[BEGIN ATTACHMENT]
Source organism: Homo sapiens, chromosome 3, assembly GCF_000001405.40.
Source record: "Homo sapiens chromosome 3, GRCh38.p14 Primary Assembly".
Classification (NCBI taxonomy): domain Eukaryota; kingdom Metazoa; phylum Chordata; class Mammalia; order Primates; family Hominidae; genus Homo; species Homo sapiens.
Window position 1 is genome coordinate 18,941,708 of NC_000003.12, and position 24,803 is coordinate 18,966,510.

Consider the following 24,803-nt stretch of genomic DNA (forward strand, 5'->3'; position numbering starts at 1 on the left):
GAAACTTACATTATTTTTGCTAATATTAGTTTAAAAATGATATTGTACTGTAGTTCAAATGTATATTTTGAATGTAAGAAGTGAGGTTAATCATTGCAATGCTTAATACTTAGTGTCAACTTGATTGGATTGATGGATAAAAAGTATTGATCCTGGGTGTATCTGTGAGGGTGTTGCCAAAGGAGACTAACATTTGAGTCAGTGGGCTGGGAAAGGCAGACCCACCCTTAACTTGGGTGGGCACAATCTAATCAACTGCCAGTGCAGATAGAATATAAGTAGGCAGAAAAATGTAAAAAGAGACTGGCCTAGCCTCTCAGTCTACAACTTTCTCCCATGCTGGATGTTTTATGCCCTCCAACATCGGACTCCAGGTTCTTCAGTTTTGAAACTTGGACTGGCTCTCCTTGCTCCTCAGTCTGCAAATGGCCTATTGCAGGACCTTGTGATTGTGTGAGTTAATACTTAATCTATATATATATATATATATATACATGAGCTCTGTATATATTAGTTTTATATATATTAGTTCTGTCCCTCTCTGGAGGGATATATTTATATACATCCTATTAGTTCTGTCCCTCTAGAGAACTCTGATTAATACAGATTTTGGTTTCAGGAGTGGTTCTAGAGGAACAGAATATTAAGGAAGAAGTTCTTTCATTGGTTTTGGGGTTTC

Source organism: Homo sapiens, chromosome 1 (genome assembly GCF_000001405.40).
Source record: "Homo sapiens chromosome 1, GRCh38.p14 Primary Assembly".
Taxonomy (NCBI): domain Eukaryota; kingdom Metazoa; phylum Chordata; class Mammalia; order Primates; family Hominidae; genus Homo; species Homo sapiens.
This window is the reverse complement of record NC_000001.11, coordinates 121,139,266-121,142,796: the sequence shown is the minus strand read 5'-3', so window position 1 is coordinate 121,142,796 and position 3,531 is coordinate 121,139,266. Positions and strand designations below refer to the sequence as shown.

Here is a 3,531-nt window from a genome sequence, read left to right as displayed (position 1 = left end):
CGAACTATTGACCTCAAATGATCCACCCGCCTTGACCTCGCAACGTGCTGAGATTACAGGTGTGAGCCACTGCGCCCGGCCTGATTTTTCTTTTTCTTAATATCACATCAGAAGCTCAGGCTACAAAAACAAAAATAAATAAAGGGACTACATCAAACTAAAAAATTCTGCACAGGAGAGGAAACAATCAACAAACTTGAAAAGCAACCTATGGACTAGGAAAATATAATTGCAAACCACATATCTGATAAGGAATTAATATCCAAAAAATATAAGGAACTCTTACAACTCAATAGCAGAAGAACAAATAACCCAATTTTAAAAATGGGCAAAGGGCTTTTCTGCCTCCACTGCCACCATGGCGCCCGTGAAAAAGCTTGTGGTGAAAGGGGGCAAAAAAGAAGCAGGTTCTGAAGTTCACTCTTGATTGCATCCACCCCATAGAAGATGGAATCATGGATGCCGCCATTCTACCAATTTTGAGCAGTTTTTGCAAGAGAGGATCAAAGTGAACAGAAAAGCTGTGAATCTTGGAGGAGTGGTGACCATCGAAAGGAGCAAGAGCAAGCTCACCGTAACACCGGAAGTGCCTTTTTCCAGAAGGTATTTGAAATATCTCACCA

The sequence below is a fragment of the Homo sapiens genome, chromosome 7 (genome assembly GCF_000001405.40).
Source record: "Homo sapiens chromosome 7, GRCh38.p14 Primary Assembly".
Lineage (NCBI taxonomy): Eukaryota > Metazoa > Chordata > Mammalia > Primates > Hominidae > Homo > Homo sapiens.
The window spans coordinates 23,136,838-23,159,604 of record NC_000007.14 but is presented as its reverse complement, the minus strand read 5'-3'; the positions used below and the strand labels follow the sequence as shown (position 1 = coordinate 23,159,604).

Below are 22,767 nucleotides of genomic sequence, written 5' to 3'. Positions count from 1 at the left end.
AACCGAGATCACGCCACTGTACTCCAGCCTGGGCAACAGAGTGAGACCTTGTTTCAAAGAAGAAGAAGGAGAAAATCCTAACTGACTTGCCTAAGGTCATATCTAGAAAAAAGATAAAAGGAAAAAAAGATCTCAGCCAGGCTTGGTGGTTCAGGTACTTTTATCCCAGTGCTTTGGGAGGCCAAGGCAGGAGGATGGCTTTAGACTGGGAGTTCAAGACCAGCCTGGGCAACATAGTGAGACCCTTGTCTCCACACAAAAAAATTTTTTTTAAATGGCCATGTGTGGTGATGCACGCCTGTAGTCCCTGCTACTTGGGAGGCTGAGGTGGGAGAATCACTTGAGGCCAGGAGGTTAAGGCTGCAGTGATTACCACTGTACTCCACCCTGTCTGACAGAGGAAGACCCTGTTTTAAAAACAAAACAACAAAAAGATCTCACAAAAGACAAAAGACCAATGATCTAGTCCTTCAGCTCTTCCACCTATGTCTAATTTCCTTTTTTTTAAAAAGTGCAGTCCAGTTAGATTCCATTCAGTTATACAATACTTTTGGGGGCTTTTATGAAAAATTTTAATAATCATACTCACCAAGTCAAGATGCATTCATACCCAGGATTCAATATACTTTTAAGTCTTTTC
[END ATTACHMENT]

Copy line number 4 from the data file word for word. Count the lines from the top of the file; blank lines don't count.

Window position 1 is genome coordinate 18,941,708 of NC_000003.12, and position 24,803 is coordinate 18,966,510.